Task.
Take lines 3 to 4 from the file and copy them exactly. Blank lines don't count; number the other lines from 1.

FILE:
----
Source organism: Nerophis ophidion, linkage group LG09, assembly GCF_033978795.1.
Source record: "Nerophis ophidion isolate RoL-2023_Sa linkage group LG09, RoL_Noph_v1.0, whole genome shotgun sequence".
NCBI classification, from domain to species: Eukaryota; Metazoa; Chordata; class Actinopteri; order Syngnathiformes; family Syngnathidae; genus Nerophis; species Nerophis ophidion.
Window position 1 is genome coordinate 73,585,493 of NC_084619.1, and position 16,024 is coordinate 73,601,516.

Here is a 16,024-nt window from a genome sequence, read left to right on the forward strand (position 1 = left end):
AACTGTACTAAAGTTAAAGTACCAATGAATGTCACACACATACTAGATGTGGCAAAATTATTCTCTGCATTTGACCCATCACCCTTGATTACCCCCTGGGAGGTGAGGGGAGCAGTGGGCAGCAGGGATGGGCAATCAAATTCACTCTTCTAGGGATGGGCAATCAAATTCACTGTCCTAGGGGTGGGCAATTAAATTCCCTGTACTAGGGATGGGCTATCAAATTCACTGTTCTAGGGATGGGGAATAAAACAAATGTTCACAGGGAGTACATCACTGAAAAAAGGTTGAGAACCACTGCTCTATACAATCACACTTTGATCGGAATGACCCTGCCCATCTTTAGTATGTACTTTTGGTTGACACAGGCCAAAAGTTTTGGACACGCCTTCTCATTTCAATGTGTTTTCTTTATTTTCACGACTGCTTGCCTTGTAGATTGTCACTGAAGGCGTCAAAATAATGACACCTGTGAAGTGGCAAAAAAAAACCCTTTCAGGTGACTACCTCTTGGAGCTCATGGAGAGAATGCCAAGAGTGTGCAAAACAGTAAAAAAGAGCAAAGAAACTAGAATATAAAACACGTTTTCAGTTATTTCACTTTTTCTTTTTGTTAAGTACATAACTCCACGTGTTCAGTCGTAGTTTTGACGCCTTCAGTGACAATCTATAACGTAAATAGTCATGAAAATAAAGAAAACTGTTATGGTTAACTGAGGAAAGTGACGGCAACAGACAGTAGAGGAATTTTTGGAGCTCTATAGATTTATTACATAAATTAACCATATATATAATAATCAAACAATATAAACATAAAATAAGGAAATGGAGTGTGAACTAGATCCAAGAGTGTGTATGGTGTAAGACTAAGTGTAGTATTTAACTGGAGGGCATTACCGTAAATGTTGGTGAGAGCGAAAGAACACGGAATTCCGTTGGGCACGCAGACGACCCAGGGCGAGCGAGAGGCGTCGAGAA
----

NCBI classification, from domain to species: Eukaryota; Metazoa; Chordata; class Actinopteri; order Syngnathiformes; family Syngnathidae; genus Nerophis; species Nerophis ophidion.
Window position 1 is genome coordinate 73,585,493 of NC_084619.1, and position 16,024 is coordinate 73,601,516.